Registration of a Customary Marriage - The Sticky Toffee?
Our firm recently dealt with a matter in which related issues were present and which led me to ask this question for the following reasons:
- The alleged husband claimed that he and his customary partner had never married "properly". He admitted to having paid part of the lobolo (as an indication that he was of the intention to marry) but denied that the remainder of the lobolo had ever been paid and that the marriage had ever been entered into through any ceremony or otherwise. He further indicated that he had even drafted his will and indicated himself therein as being unmarried.
- His alleged wife however contended that they had been properly married and that she had a marriage certificate to show for it.
- However, the document which was used to register the alleged marriage comprised a mere undated faxed copy of a hand written note containing the following information which had been signed by a single witness:
- "An amount of R1000.00 was received by (name of wife's father) for lobola of (name of wife) on 28/03/1999, from (name of husband) the balance being R1 300.00."
In terms of the Recognition of Customary Marriages Act 120 of 1998 ("the Act), the requirements for a valid customary marriage entered into after the promulgation of the Act, are as follows:
- Both spouses must be over the age of eighteen (unless the necessary permission was granted) and both spouses must consent to be married in terms of customary law;
- The marriage must have been negotiated and entered into or have been celebrated in accordance with customary law.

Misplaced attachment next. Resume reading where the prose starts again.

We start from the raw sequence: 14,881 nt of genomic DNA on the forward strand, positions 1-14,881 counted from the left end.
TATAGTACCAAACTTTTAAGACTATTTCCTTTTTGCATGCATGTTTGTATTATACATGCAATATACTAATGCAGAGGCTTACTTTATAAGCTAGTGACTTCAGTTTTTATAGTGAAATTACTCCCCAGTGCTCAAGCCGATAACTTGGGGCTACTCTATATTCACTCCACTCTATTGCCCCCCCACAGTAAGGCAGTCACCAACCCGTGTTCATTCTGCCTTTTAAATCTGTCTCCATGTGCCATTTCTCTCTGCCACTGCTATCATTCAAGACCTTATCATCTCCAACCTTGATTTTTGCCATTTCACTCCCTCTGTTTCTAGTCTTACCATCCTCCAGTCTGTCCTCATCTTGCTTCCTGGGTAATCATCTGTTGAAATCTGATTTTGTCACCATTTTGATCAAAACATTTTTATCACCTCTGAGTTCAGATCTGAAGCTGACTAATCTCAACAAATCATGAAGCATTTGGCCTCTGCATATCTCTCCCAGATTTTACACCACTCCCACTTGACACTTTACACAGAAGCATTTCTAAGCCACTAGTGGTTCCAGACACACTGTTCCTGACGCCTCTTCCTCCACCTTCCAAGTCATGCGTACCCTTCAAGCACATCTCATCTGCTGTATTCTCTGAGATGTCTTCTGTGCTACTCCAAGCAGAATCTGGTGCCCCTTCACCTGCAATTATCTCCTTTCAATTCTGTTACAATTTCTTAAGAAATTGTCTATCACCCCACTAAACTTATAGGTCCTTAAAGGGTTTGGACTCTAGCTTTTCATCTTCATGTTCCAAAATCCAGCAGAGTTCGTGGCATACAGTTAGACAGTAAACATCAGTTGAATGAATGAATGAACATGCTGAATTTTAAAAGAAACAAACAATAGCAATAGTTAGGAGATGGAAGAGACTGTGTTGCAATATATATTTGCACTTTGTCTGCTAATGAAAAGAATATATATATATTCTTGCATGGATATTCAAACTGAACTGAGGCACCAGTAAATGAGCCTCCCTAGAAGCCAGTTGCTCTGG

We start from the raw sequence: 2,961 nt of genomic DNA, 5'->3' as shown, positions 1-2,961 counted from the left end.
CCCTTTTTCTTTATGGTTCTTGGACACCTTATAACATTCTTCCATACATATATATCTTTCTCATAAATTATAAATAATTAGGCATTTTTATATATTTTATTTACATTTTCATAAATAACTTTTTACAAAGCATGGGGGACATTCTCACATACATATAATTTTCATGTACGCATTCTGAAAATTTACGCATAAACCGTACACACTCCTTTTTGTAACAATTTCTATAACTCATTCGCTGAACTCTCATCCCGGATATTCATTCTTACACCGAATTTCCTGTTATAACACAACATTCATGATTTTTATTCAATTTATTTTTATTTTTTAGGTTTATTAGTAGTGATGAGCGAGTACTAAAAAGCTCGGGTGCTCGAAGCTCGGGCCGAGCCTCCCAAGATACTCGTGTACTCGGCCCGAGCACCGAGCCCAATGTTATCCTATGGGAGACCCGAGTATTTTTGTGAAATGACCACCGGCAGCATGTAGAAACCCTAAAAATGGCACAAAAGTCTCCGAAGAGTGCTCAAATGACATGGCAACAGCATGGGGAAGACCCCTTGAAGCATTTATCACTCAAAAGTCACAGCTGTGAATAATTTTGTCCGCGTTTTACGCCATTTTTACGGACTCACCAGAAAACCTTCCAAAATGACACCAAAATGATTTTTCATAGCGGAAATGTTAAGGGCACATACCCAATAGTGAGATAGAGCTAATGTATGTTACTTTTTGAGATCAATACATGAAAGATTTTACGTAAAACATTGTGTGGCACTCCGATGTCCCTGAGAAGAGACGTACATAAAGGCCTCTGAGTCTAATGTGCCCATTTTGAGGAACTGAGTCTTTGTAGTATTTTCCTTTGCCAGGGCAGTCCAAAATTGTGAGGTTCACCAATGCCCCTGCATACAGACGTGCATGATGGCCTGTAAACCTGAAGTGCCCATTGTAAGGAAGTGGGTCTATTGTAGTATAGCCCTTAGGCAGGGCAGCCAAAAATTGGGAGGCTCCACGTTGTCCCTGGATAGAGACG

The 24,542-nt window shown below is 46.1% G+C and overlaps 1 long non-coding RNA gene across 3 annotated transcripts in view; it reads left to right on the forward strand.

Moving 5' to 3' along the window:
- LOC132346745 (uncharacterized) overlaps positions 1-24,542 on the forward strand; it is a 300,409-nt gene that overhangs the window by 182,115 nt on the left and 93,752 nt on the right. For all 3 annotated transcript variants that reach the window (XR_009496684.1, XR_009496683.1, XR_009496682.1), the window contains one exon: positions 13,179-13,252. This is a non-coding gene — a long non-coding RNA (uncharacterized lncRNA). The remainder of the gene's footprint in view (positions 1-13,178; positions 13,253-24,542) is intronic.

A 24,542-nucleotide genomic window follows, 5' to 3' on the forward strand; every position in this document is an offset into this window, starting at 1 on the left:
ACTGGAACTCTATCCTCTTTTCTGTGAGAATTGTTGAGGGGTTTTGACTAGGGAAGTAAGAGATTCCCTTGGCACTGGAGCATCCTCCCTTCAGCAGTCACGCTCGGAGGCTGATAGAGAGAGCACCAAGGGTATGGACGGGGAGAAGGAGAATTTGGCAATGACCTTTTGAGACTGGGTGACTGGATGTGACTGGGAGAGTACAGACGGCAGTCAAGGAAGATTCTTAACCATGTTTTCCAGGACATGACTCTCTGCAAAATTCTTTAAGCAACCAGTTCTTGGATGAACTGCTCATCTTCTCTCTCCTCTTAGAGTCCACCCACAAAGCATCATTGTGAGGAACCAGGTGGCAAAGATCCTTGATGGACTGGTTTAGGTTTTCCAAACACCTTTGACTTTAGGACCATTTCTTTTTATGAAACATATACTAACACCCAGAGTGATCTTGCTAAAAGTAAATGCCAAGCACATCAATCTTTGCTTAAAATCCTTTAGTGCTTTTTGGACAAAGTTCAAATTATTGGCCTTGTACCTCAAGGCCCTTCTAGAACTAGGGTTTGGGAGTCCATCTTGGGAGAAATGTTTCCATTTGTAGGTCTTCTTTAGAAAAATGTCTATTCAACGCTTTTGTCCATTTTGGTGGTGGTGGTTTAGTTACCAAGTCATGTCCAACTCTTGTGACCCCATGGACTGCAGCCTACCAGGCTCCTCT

In the event that the above requirements are met, the customary marriage must be registered in accordance with the following further requirement prescribed by the Act. In this regard it should be noted that it is the spouses duty to ensure that the marriage is registered and that such registration happens within 3 months after the conclusion of such marriage.
- Either spouse may apply to the registering officer in the prescribed format for the registration of the customary marriage; and
- must furnish the registering officer with the prescribed information and any additional information which the registering officer may require in order to satisfy himself as to the existence of the marriage
The prescribed information requested in the official registration form is the following:
- The particulars of the husband and a declaration signed by the husband declaring the he agreed to be married in terms of customary law;
- The particulars of the wife and a declaration signed by wife agreeing to the marriage in terms of customary law;
- The particulars of the Customary Marriage and Lobolo Agreement;
- A declaration by traditional leader or his or her delegate where possible confirming the marriage